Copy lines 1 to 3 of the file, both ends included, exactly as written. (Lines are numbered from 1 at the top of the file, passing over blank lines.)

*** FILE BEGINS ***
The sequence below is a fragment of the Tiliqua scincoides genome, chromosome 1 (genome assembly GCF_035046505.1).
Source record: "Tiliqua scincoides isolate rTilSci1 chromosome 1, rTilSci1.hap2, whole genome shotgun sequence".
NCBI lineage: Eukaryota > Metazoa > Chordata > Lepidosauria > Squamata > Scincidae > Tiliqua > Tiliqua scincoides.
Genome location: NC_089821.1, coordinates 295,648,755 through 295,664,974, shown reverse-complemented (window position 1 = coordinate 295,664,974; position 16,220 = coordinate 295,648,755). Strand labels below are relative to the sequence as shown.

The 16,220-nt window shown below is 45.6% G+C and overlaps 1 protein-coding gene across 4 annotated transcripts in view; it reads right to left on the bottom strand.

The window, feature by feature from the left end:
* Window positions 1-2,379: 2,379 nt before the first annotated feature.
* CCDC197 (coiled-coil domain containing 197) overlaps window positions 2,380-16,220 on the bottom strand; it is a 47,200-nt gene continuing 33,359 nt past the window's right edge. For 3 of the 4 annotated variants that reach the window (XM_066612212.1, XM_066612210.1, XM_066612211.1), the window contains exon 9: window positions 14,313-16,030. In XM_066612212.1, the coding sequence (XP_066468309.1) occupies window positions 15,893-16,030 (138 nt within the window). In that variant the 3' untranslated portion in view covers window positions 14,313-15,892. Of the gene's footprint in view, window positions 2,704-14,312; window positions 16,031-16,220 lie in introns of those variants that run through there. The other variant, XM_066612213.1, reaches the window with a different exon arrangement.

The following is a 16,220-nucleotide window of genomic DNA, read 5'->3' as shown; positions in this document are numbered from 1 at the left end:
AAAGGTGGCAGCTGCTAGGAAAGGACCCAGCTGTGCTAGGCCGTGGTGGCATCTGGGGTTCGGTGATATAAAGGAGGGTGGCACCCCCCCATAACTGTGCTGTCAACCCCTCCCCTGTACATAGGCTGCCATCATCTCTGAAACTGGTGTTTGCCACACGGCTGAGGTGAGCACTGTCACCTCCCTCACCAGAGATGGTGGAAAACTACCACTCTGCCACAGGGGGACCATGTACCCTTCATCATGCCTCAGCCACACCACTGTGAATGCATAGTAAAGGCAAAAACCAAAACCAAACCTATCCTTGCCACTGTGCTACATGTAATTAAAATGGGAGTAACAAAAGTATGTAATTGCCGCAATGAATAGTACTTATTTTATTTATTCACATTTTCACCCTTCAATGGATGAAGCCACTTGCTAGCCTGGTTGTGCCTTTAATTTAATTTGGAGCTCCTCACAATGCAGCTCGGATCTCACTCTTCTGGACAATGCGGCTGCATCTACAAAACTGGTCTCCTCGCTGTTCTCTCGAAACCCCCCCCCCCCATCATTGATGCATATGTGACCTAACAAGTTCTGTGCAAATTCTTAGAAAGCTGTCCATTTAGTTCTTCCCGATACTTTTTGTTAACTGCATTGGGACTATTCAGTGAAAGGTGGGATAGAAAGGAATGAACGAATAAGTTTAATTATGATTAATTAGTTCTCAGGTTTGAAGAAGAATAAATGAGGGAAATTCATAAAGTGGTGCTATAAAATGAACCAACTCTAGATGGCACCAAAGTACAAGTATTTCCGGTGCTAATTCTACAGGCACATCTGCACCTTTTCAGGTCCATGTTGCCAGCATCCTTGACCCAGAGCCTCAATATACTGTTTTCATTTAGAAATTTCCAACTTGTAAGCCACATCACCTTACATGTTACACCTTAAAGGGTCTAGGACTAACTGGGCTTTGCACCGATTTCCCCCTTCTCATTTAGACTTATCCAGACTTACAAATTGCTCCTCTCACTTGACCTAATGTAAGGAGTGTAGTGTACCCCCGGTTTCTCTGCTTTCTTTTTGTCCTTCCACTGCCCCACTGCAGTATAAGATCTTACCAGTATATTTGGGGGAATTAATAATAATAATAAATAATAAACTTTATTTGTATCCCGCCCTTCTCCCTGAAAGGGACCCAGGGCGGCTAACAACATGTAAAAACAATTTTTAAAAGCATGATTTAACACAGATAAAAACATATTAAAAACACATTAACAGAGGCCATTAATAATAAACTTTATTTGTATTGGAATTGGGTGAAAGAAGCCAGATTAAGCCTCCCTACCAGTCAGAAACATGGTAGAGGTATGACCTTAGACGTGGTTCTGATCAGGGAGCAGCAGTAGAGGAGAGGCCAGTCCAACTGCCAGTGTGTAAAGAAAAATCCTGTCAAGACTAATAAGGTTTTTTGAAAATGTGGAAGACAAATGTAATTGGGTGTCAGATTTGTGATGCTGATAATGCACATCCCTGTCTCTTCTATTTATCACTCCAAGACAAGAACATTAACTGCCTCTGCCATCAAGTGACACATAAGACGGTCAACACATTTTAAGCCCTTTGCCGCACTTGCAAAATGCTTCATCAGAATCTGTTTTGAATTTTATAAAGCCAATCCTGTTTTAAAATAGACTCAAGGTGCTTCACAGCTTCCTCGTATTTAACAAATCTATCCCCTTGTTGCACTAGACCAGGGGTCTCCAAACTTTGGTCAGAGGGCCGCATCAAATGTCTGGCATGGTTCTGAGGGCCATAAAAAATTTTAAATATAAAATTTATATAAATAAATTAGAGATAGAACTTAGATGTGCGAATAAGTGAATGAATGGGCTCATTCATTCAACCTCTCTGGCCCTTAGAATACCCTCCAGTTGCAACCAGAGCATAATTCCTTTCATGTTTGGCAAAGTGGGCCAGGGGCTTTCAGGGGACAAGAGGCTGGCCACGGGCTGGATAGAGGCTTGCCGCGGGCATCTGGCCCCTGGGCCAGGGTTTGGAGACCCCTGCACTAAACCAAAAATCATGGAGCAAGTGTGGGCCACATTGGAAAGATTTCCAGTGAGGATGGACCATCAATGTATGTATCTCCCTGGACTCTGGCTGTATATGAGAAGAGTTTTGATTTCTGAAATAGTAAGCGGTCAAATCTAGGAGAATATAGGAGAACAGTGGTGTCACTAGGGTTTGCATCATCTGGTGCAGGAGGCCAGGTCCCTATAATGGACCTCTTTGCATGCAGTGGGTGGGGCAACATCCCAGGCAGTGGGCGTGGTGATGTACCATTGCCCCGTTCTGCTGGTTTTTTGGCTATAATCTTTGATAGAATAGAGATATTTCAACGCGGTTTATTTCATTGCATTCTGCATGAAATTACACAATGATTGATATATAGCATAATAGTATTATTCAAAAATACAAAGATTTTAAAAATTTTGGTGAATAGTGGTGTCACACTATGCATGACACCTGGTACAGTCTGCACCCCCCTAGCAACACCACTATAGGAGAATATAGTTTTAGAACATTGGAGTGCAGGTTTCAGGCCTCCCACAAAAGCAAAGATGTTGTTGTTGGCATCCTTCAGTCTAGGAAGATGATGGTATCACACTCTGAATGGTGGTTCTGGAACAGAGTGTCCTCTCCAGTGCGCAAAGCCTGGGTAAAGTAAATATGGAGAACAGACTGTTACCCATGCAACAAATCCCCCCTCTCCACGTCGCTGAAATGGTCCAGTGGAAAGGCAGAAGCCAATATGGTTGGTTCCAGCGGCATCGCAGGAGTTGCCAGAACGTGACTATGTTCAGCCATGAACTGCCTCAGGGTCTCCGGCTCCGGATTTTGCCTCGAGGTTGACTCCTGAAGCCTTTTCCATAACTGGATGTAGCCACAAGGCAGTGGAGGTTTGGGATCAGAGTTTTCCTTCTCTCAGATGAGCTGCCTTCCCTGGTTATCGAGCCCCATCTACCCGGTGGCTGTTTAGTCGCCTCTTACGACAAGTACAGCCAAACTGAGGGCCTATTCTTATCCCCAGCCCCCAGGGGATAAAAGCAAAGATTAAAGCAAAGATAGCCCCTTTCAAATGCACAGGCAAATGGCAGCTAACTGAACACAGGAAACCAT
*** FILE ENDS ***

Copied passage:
The sequence below is a fragment of the Tiliqua scincoides genome, chromosome 1 (genome assembly GCF_035046505.1).
Source record: "Tiliqua scincoides isolate rTilSci1 chromosome 1, rTilSci1.hap2, whole genome shotgun sequence".
NCBI lineage: Eukaryota > Metazoa > Chordata > Lepidosauria > Squamata > Scincidae > Tiliqua > Tiliqua scincoides.